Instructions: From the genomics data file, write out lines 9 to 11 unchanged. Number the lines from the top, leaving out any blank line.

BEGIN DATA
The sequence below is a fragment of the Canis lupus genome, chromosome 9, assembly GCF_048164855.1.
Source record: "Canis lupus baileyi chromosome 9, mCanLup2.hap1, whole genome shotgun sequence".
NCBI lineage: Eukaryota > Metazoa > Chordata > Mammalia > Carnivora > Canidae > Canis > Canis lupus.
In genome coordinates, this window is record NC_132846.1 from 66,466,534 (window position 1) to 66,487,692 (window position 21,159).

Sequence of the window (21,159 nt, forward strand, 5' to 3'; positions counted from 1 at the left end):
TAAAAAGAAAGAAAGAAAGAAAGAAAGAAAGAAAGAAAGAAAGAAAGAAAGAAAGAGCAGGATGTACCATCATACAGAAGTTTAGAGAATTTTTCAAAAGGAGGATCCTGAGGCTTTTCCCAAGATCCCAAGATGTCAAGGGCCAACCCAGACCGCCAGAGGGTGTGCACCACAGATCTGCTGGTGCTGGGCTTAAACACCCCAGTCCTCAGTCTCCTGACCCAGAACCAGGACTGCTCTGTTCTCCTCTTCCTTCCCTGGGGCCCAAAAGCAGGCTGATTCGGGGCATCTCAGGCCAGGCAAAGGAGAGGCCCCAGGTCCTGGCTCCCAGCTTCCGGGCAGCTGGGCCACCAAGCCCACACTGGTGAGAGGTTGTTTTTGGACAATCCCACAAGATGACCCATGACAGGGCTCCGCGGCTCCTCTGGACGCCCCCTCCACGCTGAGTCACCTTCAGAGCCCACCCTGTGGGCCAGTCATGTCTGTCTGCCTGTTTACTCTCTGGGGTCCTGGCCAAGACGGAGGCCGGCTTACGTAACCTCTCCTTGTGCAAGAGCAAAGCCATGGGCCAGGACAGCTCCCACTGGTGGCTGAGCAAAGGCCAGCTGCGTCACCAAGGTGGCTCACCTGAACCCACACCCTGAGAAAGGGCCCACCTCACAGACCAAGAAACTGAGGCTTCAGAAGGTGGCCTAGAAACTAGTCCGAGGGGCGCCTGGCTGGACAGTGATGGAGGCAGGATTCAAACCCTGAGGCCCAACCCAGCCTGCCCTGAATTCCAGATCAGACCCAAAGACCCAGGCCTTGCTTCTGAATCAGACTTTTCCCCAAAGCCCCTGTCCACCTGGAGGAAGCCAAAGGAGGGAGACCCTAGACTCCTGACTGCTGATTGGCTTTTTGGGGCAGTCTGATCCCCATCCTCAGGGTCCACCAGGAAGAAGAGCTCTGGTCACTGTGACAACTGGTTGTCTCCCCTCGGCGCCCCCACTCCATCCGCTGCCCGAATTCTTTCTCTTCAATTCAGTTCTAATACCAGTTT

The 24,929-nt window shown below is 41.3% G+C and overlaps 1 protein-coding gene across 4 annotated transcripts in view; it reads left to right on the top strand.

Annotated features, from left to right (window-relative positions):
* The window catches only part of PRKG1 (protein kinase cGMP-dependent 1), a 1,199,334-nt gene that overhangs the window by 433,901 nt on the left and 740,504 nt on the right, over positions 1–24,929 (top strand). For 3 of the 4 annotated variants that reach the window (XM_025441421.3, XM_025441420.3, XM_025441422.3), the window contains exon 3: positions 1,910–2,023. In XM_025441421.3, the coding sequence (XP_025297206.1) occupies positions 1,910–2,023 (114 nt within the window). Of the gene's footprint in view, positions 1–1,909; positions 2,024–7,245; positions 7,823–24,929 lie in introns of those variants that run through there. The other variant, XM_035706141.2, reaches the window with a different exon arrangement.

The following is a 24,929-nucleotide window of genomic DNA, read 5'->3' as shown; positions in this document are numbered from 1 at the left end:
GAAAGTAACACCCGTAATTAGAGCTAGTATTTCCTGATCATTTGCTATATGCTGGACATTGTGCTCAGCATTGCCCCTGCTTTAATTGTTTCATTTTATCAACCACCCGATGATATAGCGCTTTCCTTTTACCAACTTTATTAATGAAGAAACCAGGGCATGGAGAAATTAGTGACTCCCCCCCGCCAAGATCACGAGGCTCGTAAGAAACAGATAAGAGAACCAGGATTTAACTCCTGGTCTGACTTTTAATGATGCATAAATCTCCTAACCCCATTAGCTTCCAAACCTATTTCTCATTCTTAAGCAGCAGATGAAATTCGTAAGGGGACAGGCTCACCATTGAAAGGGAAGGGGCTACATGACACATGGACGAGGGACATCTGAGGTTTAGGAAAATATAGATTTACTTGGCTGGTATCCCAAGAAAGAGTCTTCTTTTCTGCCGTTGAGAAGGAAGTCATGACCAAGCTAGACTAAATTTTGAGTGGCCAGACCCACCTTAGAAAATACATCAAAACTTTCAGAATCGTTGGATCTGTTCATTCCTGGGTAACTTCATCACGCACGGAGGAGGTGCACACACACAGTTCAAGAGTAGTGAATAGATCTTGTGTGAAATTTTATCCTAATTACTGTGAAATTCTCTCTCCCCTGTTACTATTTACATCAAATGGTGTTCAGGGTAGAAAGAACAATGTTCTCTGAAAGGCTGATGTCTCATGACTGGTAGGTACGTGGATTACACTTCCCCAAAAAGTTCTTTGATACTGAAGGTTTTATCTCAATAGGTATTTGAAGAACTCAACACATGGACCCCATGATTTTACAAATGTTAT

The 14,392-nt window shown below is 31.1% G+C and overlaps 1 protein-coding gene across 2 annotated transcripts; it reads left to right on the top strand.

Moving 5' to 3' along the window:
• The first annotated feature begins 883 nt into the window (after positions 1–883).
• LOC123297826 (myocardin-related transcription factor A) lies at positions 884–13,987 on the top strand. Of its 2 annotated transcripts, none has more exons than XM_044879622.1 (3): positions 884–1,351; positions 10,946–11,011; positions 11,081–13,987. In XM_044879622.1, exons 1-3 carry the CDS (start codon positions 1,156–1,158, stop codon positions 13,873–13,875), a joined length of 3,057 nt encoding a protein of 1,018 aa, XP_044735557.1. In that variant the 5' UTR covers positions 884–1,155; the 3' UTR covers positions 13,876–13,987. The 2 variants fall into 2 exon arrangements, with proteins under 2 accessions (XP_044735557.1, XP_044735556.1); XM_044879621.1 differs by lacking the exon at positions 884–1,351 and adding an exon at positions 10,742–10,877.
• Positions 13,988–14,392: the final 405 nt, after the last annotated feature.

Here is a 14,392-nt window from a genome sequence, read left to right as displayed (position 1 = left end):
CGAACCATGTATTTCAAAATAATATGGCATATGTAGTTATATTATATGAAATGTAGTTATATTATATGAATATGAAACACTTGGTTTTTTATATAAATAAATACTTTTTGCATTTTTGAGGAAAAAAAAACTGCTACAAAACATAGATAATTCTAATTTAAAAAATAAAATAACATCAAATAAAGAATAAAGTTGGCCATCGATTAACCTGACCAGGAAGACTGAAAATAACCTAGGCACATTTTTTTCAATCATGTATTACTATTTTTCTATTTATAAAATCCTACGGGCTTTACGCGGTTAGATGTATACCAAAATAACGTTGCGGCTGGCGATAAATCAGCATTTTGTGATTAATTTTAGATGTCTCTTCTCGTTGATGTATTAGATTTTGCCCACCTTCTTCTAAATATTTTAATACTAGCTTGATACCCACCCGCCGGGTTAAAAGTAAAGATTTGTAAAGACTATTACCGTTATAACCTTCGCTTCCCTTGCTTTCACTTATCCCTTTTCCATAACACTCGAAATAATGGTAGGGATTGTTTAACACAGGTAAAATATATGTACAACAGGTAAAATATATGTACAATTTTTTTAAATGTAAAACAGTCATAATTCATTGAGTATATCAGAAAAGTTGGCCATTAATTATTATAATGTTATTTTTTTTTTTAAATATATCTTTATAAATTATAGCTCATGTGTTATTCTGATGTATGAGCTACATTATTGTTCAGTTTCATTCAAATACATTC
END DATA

* The window catches only part of PRKG1 (protein kinase cGMP-dependent 1), a 1,199,334-nt gene that overhangs the window by 433,901 nt on the left and 740,504 nt on the right, over positions 1–24,929 (top strand). For 3 of the 4 annotated variants that reach the window (XM_025441421.3, XM_025441420.3, XM_025441422.3), the window contains exon 3: positions 1,910–2,023. In XM_025441421.3, the coding sequence (XP_025297206.1) occupies positions 1,910–2,023 (114 nt within the window). Of the gene's footprint in view, positions 1–1,909; positions 2,024–7,245; positions 7,823–24,929 lie in introns of those variants that run through there. The other variant, XM_035706141.2, reaches the window with a different exon arrangement.

The following is a 24,929-nucleotide window of genomic DNA, read 5'->3' as shown; positions in this document are numbered from 1 at the left end:
GAAAGTAACACCCGTAATTAGAGCTAGTATTTCCTGATCATTTGCTATATGCTGGACATTGTGCTCAGCATTGCCCCTGCTTTAATTGTTTCATTTTATCAACCACCCGATGATATAGCGCTTTCCTTTTACCAACTTTATTAATGAAGAAACCAGGGCATGGAGAAATTAGTGACTCCCCCCCGCCAAGATCACGAGGCTCGTAAGAAACAGATAAGAGAACCAGGATTTAACTCCTGGTCTGACTTTTAATGATGCATAAATCTCCTAACCCCATTAGCTTCCAAACCTATTTCTCATTCTTAAGCAGCAGATGAAATTCGTAAGGGGACAGGCTCACCATTGAAAGGGAAGGGGCTACATGACACATGGACGAGGGACATCTGAGGTTTAGGAAAATATAGATTTACTTGGCTGGTATCCCAAGAAAGAGTCTTCTTTTCTGCCGTTGAGAAGGAAGTCATGACCAAGCTAGACTAAATTTTGAGTGGCCAGACCCACCTTAGAAAATACATCAAAACTTTCAGAATCGTTGGATCTGTTCATTCCTGGGTAACTTCATCACGCACGGAGGAGGTGCACACACACAGTTCAAGAGTAGTGAATAGATCTTGTGTGAAATTTTATCCTAATTACTGTGAAATTCTCTCTCCCCTGTTACTATTTACATCAAATGGTGTTCAGGGTAGAAAGAACAATGTTCTCTGAAAGGCTGATGTCTCATGACTGGTAGGTACGTGGATTACACTTCCCCAAAAAGTTCTTTGATACTGAAGGTTTTATCTCAATAGGTATTTGAAGAACTCAACACATGGACCCCATGATTTTACAAATGTTAT